35. Chekima, B.; Oswald, A.I.; Wafa, S.A.; Wafa, S.K.; Chekima, K. Narrowing the gap: Factors driving organic food consumption. J. Clean. Prod. 2017, 166, 1438–1447. [Google Scholar] [CrossRef]
  36. Tobler, C.; Visschers, V.H.M.; Siegrist, M. Eating green. Consumers’ willingness to adopt ecological food consumption behaviors. Appetite 2011, 57, 674–682. [Google Scholar] [CrossRef] [PubMed]
  37. Brunner, T.A.; Van der Horst, K.; Siegrist, M. Convenience food products. drivers for consumption. Appetite 2010, 55, 498–506. [Google Scholar] [CrossRef]
  38. Zhang, T.; Chen, J.; Hu, B. Authenticity, quality, and loyalty: Local food and sustainable tourism experience. Sustainability 2019, 11, 3437. [Google Scholar] [CrossRef]
  39. Adams, D.C.; Salois, M.J. Local versus organic: A turn in consumer preferences and willingness-to-pay. Renew. Agric. Food. Syst. 2010, 25, 331–341. [Google Scholar] [CrossRef]
  40. Loureiro, M.L.; Hine, S. Discovering niche markets: A comparison of consumer willingness to pay for local (Colorado grown), organic, and GMO-free products. J. Agric. Appl. Econ. 2002, 34, 477–487. [Google Scholar] [CrossRef]
  41. Feldmann, C.; Hamm, U. Consumers’ perceptions and preferences for local food: A review. Food Qual. Prefer. 2015, 40, 152–164. [Google Scholar] [CrossRef]
  42. EC. Council Regulation (EC) No 834/2007 of 28 June 2007 on organic production, labelling of organic products, repealing. Regulation (EEC) no 2092/91. Off. J. Eur. Commun. 2007, L189/1, 1–23. [Google Scholar]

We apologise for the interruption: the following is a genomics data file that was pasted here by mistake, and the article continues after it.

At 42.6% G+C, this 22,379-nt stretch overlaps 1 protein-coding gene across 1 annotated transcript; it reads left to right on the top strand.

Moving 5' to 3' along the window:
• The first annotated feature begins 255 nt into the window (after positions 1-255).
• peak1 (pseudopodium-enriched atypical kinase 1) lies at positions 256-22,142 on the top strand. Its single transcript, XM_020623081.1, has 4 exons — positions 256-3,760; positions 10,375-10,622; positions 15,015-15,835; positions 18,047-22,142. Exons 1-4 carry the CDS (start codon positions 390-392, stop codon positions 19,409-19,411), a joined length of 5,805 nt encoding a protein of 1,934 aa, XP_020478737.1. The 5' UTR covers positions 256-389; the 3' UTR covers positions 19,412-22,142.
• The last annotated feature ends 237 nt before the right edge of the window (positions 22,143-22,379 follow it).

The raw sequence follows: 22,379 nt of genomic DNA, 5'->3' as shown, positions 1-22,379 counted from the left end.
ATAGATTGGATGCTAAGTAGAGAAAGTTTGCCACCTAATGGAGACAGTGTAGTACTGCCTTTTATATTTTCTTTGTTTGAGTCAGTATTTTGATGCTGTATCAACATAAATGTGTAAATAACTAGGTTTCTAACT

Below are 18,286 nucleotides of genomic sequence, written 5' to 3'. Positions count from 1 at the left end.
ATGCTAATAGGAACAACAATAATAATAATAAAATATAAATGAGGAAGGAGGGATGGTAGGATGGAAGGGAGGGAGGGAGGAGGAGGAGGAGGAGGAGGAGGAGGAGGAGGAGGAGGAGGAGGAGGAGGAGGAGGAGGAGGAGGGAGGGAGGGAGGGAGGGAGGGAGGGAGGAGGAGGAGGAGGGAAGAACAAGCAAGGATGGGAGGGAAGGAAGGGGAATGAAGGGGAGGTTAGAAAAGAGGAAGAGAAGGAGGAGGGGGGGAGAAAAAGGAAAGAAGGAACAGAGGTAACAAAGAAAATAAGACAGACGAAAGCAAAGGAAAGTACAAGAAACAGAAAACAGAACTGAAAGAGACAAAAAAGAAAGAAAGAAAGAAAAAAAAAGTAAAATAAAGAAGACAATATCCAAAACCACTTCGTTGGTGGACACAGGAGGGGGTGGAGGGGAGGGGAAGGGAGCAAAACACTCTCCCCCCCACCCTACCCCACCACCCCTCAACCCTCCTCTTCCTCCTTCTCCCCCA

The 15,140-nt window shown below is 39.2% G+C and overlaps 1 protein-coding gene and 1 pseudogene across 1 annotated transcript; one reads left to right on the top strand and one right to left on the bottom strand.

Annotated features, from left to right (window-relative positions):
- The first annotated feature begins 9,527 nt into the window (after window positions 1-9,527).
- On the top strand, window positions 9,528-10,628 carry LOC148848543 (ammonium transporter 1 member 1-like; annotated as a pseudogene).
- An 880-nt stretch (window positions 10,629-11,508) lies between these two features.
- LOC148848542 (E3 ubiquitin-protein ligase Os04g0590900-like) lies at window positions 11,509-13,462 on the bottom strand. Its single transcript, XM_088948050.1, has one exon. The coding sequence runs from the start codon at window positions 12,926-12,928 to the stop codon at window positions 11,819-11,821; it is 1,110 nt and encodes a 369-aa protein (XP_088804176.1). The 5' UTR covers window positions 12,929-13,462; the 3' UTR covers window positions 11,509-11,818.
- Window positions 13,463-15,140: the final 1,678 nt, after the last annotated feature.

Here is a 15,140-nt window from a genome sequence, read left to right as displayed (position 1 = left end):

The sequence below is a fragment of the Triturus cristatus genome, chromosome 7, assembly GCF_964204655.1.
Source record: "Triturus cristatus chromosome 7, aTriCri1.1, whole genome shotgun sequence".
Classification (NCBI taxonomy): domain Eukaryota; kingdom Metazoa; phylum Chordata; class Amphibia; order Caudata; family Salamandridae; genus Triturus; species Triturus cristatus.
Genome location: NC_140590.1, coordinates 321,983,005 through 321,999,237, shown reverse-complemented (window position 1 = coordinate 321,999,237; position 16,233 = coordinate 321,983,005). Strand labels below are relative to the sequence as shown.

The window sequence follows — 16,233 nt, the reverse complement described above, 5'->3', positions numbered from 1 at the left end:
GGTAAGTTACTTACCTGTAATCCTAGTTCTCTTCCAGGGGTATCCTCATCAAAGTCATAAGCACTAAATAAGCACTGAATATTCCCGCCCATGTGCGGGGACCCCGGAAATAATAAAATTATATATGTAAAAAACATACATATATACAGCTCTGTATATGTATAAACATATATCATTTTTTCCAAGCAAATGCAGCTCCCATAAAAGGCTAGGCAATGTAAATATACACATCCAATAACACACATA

43. Spence, C. On the changing colour of food & drink. Int. J. Gastron. Food Sci. 2019, 17, 100161. [Google Scholar]
  44. Shim, S.; Seo, S.H.; Lee, Y.; Moon, G.; Kim, M.; Park, J. Consumers’ knowledge and safety perceptions of food additives: Evaluation on the effectiveness of transmitting information on preservatives. Food Control 2011, 22, 1054–1060. [Google Scholar] [CrossRef]
  45. Pfukwa, T.; Fawole, O.; Manley, M.; Gouws, P.; Opara, U.; Mapiye, C. Food preservative capabilities of grape (vitis vinifera) and clementine mandarin (citrus reticulata) By-products Extracts in South Africa. Sustainability 2019, 11, 1746. [Google Scholar] [CrossRef]
  46. Bearth, A.; Cousin, M.; Siegrist, M. The consumer’s perception of artificial food additives: Influences on acceptance, risk and benefit perceptions. Food. Qual. Prefer. 2014, 38, 14–23. [Google Scholar] [CrossRef]
  47. Siegrist, M.; Sütterlin, B. Importance of perceived naturalness for acceptance of food additives and cultured meat. Appetite 2017, 113, 320–326. [Google Scholar] [CrossRef]
  48. Onyango, B.M.; Govindasamy, R.; Hallman, W.K.; Jang, H.; Puduri, V.S. Consumer acceptance of genetically modified foods in South Korea: Factor and cluster analysis. J. Agribus. 2006, 1, 1–18. [Google Scholar]
  49. Renner, B.; Sproesser, G.; Strohbach, S.; Schupp, H.T. Why we eat what we eat. The eating motivation survey (TEMS). Appetite 2012, 59, 117–128. [Google Scholar] [CrossRef]
  50. Dean, M.; Raats, M.M.; Shepherd, R. The role of self-identity, past behavior, and their interaction in predicting intention to purchase fresh and processed organic food. J. Appl. Soc. Psychol. 2012, 42, 669–688. [Google Scholar] [CrossRef]
  51. Garanti, Z.; Berberoglu, A. Cultural perspective of traditional cheese consumption practices and its sustainability among post-millennial consumers. Sustainability 2018, 10, 3183. [Google Scholar] [CrossRef]